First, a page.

Could early man write? Oral traditions passed on


Major update 13th January 2022

Table of Contents for: Could early man write? Oral traditions passed on

The earliest existing writings

The oldest surviving writings are inscriptions on a stone tablet from the Uruk period (3300 – 3100 BC). The original is from Kish and was in the Irak Museum. [i]

Could early man write before that date?
The key point is that the stone tablet is the oldest surviving one and there probably were older ones, either not found yet, or destroyed by another nation, or they were written on materials that have perished a long time ago.

Writing was long thought to have been invented in a single civilization, a theory named ‘monogenesis’.
Scholars believed that all writing originated in ancient Sumer (in Mesopotamia) and spread over the world from there via a process of cultural diffusion.
According to this theory, the concept of representing language by written marks, though not necessarily the specifics of how such a system worked, was passed on by traders or merchants traveling between geographical regions.
However, the discovery of the scripts of ancient Mesoamerica, far away from Middle Eastern sources, proved that writing had been invented more than once.
Scholars now recognize that writing may have independently developed in at least four ancient civilizations:
Mesopotamia (between 3400 and 3100 BCE),
Egypt (around 3250 BCE),
China (1200 BCE),
and lowland areas of Southern Mexico and Guatemala (by 500 BCE).

‘History of writing’ Wikipedia [ii]

What about if the writing did originate in ancient Sumer but before that date?
The earliest writings could have all disintegrated or they just haven’t been found yet.
The earliest people could have written things on materials that didn’t last, then after Noah the generations spread out from there.
So could early man write:

Exaggerated stories around a camp fire?

Humans had been speaking for a couple hundred thousand years before they got the inspiration or nerve to mark their ideas down for posterity.
But when a Mesopotamian people called the Sumerians finally did scratch out a few bookkeeping symbols on clay tablets 5,000 years ago, they unknowingly started a whole new era in history we call, well … history.
The presence of written sources denotes the technical dividing line between what scholars classify as prehistory versus what they call history, which starts at different times depending on what part of the world you’re studying.”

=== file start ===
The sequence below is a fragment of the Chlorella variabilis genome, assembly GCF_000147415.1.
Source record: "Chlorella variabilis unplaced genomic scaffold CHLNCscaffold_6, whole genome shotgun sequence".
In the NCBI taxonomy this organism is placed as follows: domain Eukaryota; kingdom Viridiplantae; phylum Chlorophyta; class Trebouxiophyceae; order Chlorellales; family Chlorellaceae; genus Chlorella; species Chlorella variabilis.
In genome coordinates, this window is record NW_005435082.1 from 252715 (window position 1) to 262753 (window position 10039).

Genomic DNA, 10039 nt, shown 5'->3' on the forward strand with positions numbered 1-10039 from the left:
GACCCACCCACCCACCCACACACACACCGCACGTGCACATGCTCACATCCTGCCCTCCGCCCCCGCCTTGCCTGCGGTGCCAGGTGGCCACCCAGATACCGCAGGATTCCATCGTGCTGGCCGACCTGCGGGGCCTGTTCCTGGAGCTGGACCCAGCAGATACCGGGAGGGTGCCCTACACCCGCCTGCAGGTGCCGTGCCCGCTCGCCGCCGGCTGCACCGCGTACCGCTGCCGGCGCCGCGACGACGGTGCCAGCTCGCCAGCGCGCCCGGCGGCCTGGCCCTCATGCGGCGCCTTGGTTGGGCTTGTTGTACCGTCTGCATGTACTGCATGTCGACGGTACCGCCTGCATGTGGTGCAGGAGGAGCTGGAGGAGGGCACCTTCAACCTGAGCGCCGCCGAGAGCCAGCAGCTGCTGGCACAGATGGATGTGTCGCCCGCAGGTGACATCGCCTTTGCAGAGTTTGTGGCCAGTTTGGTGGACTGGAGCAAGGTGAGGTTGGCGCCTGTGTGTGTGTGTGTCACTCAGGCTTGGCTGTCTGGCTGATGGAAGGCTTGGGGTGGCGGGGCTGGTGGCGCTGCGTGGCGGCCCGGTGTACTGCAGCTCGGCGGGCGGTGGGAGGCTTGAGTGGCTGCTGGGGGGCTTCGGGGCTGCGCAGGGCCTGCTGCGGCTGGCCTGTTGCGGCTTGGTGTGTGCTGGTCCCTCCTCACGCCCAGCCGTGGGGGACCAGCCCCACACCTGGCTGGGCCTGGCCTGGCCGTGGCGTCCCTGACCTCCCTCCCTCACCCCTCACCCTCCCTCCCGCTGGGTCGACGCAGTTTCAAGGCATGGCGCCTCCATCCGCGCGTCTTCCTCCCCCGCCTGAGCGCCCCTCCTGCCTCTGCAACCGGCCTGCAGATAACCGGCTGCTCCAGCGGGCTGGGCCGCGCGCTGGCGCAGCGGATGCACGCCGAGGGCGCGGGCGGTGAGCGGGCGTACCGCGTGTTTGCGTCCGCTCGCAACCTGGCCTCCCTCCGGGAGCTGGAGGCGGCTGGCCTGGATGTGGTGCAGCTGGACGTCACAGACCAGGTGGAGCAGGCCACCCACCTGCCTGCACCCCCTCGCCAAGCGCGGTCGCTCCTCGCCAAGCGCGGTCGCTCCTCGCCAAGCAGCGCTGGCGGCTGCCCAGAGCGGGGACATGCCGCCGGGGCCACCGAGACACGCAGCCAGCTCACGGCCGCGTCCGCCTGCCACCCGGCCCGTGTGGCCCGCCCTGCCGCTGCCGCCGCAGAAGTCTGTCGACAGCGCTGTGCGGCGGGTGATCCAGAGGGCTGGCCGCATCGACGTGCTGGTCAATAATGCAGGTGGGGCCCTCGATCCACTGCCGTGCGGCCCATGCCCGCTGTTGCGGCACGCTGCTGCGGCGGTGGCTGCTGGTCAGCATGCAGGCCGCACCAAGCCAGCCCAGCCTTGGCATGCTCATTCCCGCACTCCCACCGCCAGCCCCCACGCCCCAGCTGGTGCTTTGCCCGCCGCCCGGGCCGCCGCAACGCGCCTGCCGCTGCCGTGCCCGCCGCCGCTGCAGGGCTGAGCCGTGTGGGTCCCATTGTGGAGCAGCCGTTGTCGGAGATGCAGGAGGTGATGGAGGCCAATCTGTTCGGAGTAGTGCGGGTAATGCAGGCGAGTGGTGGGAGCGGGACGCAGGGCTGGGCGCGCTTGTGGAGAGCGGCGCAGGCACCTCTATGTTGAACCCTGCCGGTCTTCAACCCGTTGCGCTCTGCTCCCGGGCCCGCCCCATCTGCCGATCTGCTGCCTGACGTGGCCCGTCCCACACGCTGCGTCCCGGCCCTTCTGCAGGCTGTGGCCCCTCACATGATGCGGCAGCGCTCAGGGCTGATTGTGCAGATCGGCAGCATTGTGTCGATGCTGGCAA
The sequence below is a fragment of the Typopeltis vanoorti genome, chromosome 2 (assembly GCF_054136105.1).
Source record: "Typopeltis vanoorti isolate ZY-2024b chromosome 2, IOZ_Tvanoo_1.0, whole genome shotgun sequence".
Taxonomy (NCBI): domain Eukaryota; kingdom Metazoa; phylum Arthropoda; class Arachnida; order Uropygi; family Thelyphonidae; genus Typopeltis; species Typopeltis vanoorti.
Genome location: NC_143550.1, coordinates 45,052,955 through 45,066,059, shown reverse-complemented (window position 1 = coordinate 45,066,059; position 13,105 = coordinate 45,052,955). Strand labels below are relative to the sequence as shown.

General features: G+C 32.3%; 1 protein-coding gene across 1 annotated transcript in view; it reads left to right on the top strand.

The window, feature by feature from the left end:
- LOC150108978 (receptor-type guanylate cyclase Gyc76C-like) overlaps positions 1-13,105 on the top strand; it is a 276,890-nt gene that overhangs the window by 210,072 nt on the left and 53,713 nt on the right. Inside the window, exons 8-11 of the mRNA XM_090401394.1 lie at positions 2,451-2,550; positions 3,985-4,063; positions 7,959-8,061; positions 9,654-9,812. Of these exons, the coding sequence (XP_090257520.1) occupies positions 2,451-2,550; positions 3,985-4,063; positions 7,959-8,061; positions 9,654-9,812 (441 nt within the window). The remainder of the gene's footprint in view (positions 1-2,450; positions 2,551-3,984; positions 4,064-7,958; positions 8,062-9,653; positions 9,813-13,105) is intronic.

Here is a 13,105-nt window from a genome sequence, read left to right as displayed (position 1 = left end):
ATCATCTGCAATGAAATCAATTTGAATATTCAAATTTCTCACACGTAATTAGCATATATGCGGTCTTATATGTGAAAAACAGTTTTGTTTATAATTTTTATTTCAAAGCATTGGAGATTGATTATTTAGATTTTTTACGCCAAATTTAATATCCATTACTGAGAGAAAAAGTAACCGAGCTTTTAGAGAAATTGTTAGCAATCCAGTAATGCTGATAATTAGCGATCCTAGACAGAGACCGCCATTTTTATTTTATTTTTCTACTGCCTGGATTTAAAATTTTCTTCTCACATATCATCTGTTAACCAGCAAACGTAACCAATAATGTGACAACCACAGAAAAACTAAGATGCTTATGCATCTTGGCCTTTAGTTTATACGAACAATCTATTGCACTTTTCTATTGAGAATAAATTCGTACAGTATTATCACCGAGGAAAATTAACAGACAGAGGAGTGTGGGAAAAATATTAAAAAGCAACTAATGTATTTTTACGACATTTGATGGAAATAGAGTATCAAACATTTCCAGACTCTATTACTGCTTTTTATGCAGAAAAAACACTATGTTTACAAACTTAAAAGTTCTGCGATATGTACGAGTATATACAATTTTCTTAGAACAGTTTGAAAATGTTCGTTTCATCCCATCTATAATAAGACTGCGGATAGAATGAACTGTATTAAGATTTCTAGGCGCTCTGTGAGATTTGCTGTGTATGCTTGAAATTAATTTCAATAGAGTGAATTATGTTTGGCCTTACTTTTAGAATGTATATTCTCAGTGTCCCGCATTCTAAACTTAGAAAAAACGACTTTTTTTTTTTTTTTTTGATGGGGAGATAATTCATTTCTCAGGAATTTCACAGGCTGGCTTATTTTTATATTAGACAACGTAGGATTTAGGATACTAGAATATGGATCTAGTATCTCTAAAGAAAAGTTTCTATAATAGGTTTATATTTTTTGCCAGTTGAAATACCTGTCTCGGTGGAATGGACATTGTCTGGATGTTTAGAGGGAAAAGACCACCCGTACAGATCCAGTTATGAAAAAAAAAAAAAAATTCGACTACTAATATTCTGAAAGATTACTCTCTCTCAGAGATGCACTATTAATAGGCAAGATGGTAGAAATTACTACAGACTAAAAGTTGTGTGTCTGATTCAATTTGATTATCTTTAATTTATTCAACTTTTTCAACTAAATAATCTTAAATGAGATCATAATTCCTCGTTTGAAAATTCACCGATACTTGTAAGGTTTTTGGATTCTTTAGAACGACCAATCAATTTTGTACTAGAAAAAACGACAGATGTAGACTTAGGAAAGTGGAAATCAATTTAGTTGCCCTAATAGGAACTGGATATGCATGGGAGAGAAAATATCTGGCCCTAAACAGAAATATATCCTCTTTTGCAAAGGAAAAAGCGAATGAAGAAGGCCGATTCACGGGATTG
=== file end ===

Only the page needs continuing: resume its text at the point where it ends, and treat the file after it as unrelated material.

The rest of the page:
‘How Writing Changed the World’ by Heather Whipps [iii]
Just tales told around a bonfire - Oral traditions passed on. Or could early man write?
Just tales told around a bonfire or could early man write?

We are told by ‘popular history’ that mankind spent thousands of years passing on historical stories by word of mouth.

This by implication would include exaggeration and legend.

The first part of the Bible is included in this assumption.

So when people say the Bible was passed down from generation to generation, they are just stating a theory.
There is no actual proof to substantiate it.
Are there reasons we should reject the theory that the biblical records were passed by word of mouth for generations before being written?
Certainly. Anyone who studies the history of oral traditions knows that details get lost, names and places are forgotten or replaced, and there is a tendency to exaggerate, either for better or worse, such that the good guys become very good and the bad guys become evil incarnate.
The Bible is written in a way that shows it is not just a book of oral traditions.
The characters are depicted in ways that are inspiring, heart-warming, true to life, convincing, and convicting.
They have their good points and their human weaknesses.”

‘Wasn’t the bible passed down verbally from generation to generation before it was written?’ by Spirit and Truth [xii]

The writer of Genesis had a written account

I don’t believe that those early stories were passed only by word of mouth, because by looking at Genesis we see something very interesting. It states:

This is the written account of Adam’s line…”

Genesis 5:1

‘Written account’ is a written document.
The Hebrew is ‘ceper’ סֵפֶר, meaning “book; document; writing.” [iv]

There is every possibility that Adam from the very beginning kept records of passing days, years, life story and other things.

What could Adam have written on?

The Mangyan tribe in the Philippines used bamboo shoots to carve their script on [v].
The ancient Tamils of South India used palm leaves [vi].

Here is a list of materials that have been used for writing on:
Plant based written materials:

  • Palm leaf (Borassus),
  • Ola leaf (Corypha umbraculifera),
  • Birch bark (Betula),
  • Papyrus (Cyperus papyrus),
  • Bamboo and wooden slips,